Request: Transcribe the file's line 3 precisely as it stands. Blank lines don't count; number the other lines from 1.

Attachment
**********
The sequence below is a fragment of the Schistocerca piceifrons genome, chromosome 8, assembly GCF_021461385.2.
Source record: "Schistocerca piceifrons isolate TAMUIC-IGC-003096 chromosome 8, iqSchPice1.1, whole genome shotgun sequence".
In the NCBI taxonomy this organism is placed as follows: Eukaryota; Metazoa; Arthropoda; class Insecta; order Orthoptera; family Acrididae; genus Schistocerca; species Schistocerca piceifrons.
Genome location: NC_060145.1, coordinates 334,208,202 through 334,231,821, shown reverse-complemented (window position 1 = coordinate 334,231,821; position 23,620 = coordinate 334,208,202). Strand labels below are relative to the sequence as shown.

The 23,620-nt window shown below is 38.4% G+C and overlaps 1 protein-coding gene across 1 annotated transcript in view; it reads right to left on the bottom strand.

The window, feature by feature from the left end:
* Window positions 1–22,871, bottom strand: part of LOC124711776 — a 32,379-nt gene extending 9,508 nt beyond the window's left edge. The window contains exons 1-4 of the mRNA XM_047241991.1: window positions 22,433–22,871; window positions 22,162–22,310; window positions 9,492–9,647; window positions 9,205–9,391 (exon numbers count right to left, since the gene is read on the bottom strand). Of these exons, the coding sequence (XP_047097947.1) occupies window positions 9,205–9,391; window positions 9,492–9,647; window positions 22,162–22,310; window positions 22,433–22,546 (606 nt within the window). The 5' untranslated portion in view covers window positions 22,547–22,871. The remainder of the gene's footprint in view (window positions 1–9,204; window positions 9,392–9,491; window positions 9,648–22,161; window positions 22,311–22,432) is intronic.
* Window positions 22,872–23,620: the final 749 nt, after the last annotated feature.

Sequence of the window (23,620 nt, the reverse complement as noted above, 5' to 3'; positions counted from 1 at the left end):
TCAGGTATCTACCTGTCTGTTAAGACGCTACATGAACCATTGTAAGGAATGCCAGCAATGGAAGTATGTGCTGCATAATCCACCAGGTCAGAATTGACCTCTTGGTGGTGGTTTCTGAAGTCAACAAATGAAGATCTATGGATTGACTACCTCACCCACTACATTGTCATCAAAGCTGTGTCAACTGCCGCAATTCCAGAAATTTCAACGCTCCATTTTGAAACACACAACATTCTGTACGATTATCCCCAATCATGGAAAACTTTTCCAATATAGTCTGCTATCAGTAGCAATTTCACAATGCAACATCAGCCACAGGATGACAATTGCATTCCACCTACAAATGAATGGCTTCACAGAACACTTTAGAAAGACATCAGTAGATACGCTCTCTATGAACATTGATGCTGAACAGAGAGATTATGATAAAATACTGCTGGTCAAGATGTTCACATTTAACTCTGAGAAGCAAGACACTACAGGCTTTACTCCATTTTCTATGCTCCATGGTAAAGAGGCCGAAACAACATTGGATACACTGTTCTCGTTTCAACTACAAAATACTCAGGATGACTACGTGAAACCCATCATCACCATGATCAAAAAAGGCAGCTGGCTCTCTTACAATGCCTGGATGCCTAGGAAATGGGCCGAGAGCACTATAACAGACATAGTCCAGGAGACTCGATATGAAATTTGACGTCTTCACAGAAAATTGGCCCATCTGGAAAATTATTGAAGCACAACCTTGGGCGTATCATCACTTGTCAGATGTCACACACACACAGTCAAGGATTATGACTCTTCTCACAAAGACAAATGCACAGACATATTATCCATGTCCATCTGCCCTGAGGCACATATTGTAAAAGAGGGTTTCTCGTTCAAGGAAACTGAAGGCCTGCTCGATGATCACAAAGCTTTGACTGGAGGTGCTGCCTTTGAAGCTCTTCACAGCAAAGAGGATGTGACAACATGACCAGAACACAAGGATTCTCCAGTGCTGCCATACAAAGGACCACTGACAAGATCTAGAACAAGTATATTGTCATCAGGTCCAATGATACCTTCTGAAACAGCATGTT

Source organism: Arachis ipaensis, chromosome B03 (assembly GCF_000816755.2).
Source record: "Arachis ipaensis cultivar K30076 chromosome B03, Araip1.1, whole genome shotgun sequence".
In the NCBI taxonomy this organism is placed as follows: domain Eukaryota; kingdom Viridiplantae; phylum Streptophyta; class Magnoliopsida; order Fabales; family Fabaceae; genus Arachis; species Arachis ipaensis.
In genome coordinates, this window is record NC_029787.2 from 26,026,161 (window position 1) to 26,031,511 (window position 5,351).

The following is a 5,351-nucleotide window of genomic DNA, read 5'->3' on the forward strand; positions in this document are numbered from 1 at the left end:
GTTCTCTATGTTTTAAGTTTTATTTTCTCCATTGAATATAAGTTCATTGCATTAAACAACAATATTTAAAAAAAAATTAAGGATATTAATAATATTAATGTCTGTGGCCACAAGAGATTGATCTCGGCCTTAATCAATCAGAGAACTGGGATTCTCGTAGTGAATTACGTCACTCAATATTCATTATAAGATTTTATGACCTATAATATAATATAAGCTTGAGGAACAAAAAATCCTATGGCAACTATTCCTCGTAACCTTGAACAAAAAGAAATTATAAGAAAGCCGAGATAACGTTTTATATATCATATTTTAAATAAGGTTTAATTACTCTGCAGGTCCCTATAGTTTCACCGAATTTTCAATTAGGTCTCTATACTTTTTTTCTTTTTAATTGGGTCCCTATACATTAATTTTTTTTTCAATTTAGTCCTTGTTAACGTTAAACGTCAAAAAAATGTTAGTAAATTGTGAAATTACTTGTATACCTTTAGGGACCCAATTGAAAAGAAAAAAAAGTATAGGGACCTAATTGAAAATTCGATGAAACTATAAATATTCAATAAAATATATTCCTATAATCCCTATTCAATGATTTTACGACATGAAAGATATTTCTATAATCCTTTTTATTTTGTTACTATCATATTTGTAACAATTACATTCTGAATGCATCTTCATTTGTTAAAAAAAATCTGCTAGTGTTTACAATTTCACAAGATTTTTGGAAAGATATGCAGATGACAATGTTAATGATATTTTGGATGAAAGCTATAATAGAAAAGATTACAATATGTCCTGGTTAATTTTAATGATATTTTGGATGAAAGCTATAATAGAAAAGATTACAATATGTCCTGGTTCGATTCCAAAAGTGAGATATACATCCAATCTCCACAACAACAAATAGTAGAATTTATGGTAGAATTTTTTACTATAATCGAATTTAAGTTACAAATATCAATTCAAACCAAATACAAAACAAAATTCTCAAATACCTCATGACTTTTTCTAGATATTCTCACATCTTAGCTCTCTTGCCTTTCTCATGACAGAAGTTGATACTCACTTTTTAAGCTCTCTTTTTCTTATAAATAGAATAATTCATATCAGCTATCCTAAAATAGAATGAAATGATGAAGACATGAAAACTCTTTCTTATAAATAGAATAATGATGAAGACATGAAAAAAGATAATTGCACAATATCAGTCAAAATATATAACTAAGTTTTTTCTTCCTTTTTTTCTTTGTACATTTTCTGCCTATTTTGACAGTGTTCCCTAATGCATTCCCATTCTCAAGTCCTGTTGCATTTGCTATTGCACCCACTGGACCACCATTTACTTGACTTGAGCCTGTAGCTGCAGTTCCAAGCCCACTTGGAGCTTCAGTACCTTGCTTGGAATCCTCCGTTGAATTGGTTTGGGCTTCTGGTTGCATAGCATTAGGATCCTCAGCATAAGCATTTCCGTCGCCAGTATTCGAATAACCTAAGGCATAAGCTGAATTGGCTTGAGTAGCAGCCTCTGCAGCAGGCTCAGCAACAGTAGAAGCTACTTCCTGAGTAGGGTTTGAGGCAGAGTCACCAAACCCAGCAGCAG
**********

In the NCBI taxonomy this organism is placed as follows: Eukaryota; Metazoa; Arthropoda; class Insecta; order Orthoptera; family Acrididae; genus Schistocerca; species Schistocerca piceifrons.